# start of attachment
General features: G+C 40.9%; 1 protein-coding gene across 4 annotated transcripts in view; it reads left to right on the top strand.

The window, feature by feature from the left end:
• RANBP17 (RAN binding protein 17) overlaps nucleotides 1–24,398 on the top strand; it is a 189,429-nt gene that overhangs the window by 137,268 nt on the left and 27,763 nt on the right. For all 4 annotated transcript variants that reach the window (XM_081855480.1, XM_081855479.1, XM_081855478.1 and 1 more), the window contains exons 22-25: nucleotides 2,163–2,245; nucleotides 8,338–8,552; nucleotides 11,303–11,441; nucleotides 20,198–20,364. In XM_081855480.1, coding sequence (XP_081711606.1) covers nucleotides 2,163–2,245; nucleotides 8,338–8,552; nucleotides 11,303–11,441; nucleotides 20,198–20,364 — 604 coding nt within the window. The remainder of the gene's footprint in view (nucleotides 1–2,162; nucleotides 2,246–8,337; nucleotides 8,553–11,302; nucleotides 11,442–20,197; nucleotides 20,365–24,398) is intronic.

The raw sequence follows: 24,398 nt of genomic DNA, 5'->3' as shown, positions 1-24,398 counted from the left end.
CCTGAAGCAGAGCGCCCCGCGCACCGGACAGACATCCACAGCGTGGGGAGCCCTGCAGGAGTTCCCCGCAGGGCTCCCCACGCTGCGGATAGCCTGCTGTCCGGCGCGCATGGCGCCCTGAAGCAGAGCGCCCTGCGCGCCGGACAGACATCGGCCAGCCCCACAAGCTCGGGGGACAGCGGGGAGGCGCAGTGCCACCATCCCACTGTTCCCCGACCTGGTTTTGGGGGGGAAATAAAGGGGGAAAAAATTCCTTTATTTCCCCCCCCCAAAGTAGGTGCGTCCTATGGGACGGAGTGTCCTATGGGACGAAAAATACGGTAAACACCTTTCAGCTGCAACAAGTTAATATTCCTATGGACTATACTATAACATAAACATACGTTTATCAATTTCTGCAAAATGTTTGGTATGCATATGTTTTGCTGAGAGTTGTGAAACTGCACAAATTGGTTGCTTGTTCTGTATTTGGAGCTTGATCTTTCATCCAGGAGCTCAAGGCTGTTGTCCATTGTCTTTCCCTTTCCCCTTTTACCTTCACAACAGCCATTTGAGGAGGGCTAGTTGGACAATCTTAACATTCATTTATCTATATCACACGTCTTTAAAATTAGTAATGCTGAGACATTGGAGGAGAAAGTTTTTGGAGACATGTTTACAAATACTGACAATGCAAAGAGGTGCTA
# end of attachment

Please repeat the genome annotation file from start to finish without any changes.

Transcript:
General features: G+C 40.9%; 1 protein-coding gene across 4 annotated transcripts in view; it reads left to right on the top strand.

The window, feature by feature from the left end:
• RANBP17 (RAN binding protein 17) overlaps nucleotides 1–24,398 on the top strand; it is a 189,429-nt gene that overhangs the window by 137,268 nt on the left and 27,763 nt on the right. For all 4 annotated transcript variants that reach the window (XM_081855480.1, XM_081855479.1, XM_081855478.1 and 1 more), the window contains exons 22-25: nucleotides 2,163–2,245; nucleotides 8,338–8,552; nucleotides 11,303–11,441; nucleotides 20,198–20,364. In XM_081855480.1, coding sequence (XP_081711606.1) covers nucleotides 2,163–2,245; nucleotides 8,338–8,552; nucleotides 11,303–11,441; nucleotides 20,198–20,364 — 604 coding nt within the window. The remainder of the gene's footprint in view (nucleotides 1–2,162; nucleotides 2,246–8,337; nucleotides 8,553–11,302; nucleotides 11,442–20,197; nucleotides 20,365–24,398) is intronic.

The raw sequence follows: 24,398 nt of genomic DNA, 5'->3' as shown, positions 1-24,398 counted from the left end.
CCTGAAGCAGAGCGCCCCGCGCACCGGACAGACATCCACAGCGTGGGGAGCCCTGCAGGAGTTCCCCGCAGGGCTCCCCACGCTGCGGATAGCCTGCTGTCCGGCGCGCATGGCGCCCTGAAGCAGAGCGCCCTGCGCGCCGGACAGACATCGGCCAGCCCCACAAGCTCGGGGGACAGCGGGGAGGCGCAGTGCCACCATCCCACTGTTCCCCGACCTGGTTTTGGGGGGGAAATAAAGGGGGAAAAAATTCCTTTATTTCCCCCCCCCAAAGTAGGTGCGTCCTATGGGACGGAGTGTCCTATGGGACGAAAAATACGGTAAACACCTTTCAGCTGCAACAAGTTAATATTCCTATGGACTATACTATAACATAAACATACGTTTATCAATTTCTGCAAAATGTTTGGTATGCATATGTTTTGCTGAGAGTTGTGAAACTGCACAAATTGGTTGCTTGTTCTGTATTTGGAGCTTGATCTTTCATCCAGGAGCTCAAGGCTGTTGTCCATTGTCTTTCCCTTTCCCCTTTTACCTTCACAACAGCCATTTGAGGAGGGCTAGTTGGACAATCTTAACATTCATTTATCTATATCACACGTCTTTAAAATTAGTAATGCTGAGACATTGGAGGAGAAAGTTTTTGGAGACATGTTTACAAATACTGACAATGCAAAGAGGTGCTA